We have seen in previous chapters the importance of brand, product and price in the purchasing decision making process. Since it is an important decision, and not always urgent, a customer will also consider where to buy and from who. We group this under the motivation called place.
This is where the magic happens: the place (Chart 4.5).
Chart 4.5 Retail: the right place for seduction
Customers Still Need A Retail Space
In the age of the internet and e-commerce, why do we still need a boutique, a place to meet? We actually probably don’t need to go to a retail store, but want a better experience. The information is now available online. Paul Mason does not need to go to his car dealer’s showroom to know about the latest launch, the new models, the options and prices, the available colors. He can easily pre-select and see all this information online. He could and probably did already check online articles from automobile magazines and blogs, and also the different comments from users and other car lovers.
A place is still relevant today, and I believe it will be tomorrow; it is something necessary for comfortably taking a final purchase decision. Paul, in spite of the 3D presentation offered by the car manufacturer’s website, cannot get a complete sense of the real dimensions. He needs to sit in the car, to be able to fully appreciate the space and the comfort. He needs to drive it. He needs to check and double-check before making his final decision.
Customers’ needs are different when they visit you. Some prefer to get information from the store, not being comfortable online (not familiar with using online portals). Others are fully prepared and informed, having done their initial research online, and come with questions and doubts and want to get confirmation and answers.
Taking the example of buying a car: Paul might have gone through different stages in his decision making process. Since this was an important decision, he might have been to the car showroom four times before finally making his decision (Table 4.7.A):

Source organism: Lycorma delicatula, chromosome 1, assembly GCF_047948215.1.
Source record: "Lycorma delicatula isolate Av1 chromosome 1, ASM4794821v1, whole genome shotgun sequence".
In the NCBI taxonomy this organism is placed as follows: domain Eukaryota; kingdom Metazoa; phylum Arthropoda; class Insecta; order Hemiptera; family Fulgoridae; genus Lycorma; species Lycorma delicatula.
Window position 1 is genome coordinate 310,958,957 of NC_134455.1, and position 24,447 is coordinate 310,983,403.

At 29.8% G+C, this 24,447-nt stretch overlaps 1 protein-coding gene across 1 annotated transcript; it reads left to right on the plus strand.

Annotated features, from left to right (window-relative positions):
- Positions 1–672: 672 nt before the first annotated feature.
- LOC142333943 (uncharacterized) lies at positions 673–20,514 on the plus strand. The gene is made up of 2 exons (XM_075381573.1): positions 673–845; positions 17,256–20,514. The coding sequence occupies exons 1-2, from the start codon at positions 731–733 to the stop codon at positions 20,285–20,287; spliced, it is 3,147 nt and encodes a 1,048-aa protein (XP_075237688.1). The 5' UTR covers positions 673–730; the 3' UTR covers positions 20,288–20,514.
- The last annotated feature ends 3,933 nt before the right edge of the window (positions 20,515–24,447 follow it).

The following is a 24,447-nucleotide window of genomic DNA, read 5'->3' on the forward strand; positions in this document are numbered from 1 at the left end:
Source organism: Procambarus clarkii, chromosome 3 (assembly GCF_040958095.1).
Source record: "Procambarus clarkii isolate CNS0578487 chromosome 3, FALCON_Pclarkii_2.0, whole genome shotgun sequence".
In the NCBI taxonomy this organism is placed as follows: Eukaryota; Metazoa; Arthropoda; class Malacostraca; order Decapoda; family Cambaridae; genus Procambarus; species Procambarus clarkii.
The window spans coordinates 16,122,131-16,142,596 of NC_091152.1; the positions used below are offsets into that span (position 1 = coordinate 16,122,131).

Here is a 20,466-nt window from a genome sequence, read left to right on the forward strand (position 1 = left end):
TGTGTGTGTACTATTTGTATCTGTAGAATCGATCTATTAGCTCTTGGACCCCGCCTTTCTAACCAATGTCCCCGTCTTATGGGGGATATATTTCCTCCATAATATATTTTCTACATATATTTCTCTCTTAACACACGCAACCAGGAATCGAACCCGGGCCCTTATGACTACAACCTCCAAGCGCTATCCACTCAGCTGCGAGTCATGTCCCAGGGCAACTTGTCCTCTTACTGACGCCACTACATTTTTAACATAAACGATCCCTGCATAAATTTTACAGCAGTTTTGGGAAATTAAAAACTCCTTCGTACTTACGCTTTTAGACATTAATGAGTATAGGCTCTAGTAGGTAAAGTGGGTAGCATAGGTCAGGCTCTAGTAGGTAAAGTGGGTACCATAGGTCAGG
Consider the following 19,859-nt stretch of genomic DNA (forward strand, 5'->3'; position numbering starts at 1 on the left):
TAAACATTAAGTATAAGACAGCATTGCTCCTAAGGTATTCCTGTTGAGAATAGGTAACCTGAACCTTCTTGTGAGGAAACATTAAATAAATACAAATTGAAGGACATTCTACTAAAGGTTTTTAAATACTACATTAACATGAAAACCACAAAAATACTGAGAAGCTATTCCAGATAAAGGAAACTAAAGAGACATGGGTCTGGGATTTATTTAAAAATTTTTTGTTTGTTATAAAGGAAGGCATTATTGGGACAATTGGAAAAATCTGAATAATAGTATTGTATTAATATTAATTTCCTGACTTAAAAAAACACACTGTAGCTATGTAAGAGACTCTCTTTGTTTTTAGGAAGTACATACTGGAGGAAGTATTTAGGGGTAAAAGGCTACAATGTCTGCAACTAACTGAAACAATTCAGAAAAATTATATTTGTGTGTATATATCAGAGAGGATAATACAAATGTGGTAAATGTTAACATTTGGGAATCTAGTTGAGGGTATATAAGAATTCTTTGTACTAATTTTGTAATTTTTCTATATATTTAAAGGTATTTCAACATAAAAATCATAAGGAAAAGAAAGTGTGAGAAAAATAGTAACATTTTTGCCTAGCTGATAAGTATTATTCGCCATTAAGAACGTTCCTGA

Lisa was browsing in the Luxury shopping mall on a Friday afternoon. She left the office an hour early and wanted to give herself the pleasure of browsing in small shops. When she decided to enter the Italian leather goods store, it was definitely just to have a look, especially at that handbag she had seen.
Lucy: “Good afternoon Madame.”
Lisa: “Good afternoon.”
Lucy: “Welcome to B.. .the store is yours and I will be very pleased to assist you anytime.”
Lucy: “Thank you.” (Lisa was pleased—she hates “sticky” sales associates.)
Table 4.7.A Attitude to adopt per stage
Lucy: “Madame, you are definitely looking at the most iconic choice
of the moment. Please let me present our handbag to you.” Lisa: “Don’t worry, I’ll just browse first.”
Lucy: “Sure Madame. I will prepare two handbags of different sizes for you to take a look at. You are so well dressed and so elegant—I really would love to have your comments!”
Lisa: “Thank you! So this is the handbag in the magazines, right?”
Before paying for their purchase with their credit card, customers vote first with their feet. A customer coming into a retail space is never merely “just looking” or “just browsing.” There is already a level of intention. Some desire must be there, whether it is clear or not.
In the multi-channel distribution environment, list with the team why customers will buy at your store or come to your office instead of going through other channels, including online.